Author Topic: better motor control feedback model  (Read 1192 times)

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Offline madsci1016Topic starter

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better motor control feedback model
« on: December 05, 2009, 08:49:03 PM »
I am building my own motor controller that has feedback from the motors, to maintain a constant speed.

The current equation I have for the control system is as follows

if (tempclicks > (speed_req + (DEAD_BAND / 2)))
        {
           power-= ((tempclicks - speed_req) / SPEED_CONTROL_GAIN);
           
            if (power < 0)
           power = 0;
        }
 
  if (tempclicks < (speed_req - (DEAD_BAND / 2)))
        {
           power+= ((speed_req - tempclicks) / SPEED_CONTROL_GAIN);
           
           if (power > 255)
           power = 255;
        }

Where speed-req is the goal, and temp clicks is the actual measure from the encoder. The control loop operates at 35Hz. The dead band is 6 and the speed controller gain is 7 right now. power is a duty cycle of pwm to the h bridge, 255 is 100% duty cycle.

I am no good with control systems, and this model is creating damped oscillations when recovering from a step response (holding the motor to make it work harder and then releasing to let it free spin). It will oscillate twice before settling on the requested speed.

Can someone point me in the right direction of a better control system?

Offline waltr

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Re: better motor control feedback model
« Reply #1 on: December 05, 2009, 10:04:32 PM »
What you have is a Proportional control feedback. The response you are getting is what would be expected.

Look up PID (Proportional, Integral, Derivative) feed back control.

Offline madsci1016Topic starter

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Re: better motor control feedback model
« Reply #2 on: December 06, 2009, 09:55:27 PM »
I have been reading up on PID controllers for a while and while i understand the theory, I am still fuzzy on how to code it.

Speaking of which, do you think i should use a full PID controller or just a PI controller? I am running this on a 8Mhz Arduino that i hijacked a timer to give me a 35Hz control loop. I'm not sure how much math i can put in that interrupt before i overload the uController.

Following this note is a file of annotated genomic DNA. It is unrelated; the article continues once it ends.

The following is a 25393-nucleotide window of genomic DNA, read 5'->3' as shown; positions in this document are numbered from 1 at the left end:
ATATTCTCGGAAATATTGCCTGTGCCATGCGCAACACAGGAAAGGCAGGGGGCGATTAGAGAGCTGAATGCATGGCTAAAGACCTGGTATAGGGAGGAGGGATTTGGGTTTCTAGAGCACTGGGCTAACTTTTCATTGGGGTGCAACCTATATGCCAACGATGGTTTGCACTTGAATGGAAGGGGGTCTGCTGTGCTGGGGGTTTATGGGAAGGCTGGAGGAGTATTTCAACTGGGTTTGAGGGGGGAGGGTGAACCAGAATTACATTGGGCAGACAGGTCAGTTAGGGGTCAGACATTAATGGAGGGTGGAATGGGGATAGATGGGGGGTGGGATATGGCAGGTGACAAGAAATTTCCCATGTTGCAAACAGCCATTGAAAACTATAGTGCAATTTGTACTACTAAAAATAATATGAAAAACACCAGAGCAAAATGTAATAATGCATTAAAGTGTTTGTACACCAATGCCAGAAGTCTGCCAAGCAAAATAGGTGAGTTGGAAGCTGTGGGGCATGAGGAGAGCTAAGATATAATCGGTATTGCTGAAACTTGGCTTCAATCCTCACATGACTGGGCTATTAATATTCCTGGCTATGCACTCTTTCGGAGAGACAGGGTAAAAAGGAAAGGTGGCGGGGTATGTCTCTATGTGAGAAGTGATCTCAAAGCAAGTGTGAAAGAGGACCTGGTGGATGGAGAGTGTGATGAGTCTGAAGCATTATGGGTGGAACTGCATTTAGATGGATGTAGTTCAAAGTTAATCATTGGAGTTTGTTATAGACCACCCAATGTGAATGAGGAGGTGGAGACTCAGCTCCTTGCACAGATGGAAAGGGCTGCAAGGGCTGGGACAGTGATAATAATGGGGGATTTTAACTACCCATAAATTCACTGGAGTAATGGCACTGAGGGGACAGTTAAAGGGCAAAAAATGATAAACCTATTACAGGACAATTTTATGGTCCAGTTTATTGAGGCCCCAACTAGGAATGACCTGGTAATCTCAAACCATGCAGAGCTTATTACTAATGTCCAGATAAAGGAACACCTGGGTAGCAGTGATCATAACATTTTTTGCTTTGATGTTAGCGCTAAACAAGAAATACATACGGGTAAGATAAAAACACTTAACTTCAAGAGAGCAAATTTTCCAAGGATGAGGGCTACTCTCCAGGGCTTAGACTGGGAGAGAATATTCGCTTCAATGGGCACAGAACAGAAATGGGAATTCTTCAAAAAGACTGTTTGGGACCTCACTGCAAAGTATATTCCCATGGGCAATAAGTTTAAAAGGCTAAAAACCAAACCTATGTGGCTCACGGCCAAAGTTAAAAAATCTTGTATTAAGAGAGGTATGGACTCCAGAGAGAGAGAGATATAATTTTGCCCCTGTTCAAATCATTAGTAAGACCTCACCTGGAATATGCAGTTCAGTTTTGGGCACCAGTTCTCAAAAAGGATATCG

Thoughts?

Thanks.

Offline waltr

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Re: better motor control feedback model
« Reply #3 on: December 07, 2009, 12:24:10 PM »
How much code your cpu can run in an ISR depends on other factors. Another way is to do the PID calculations out side the ISR, as a task in your main loop. The ISR code only reads to feedback sensor and writes the motor control ports.

In practice a full PID control is not needed. You may only need PI or PD, only experimentation will tell.
There are many web sources of PID theory and some code. I did see a code example for a BASIC Stamp once but can't find it in my bookmarks.
Here are some starting places:
http://www.piclist.com/techref/io/pid.htm
http://www.societyofrobots.com/programming_PID.shtml

http://www.seattlerobotics.org/Encoder/200108/using_a_pid.html
http://letsmakerobots.com/node/865

And for line following:
http://www.google.com/search?hl=en&client=firefox-a&rls=org.mozilla:en-US:official&hs=kD3&q=pid+line+follower&revid=1954647101&ei=R0UdS7rDIIXZlAf2h5TyCQ&sa=X&oi=revisions_inline&resnum=0&ct=broad-revision&cd=5&ved=0CEEQ1QIoBA

There is pseudo-code in some links,. Hope this helps.
« Last Edit: December 07, 2009, 12:25:54 PM by waltr »

Offline madsci1016Topic starter

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Re: better motor control feedback model
« Reply #4 on: December 07, 2009, 05:04:13 PM »
Another way is to do the PID calculations out side the ISR, as a task in your main loop. The ISR code only reads to feedback sensor and writes the motor control ports.

Oops, yeah, I mispoke. I already do this. The ISR just copies the encoder info to a temp variable and sets a flag. My main code will compute the control when it reads the flag as set. I just have to make sure the ISR isn't called again before the control is done computing, but i guess i can check for that pretty easily.

Thanks for the links, i will give them a read over.

Offline madsci1016Topic starter

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Re: better motor control feedback model
« Reply #5 on: December 09, 2009, 02:39:26 PM »
Ok, I seem to have better knowledge of the subject, but have more questions.

It seems a PD controller is the way to go. The derivative is the rate of change of the error, so it seems you would write a PD equation that if the rate of change of error is high but error is decreasing, the controller should not keep changing the control so fast. Does that make sense? How does that fix oscillations?

edit: nevermind I think I got it.
« Last Edit: December 09, 2009, 02:54:20 PM by madsci1016 »

 


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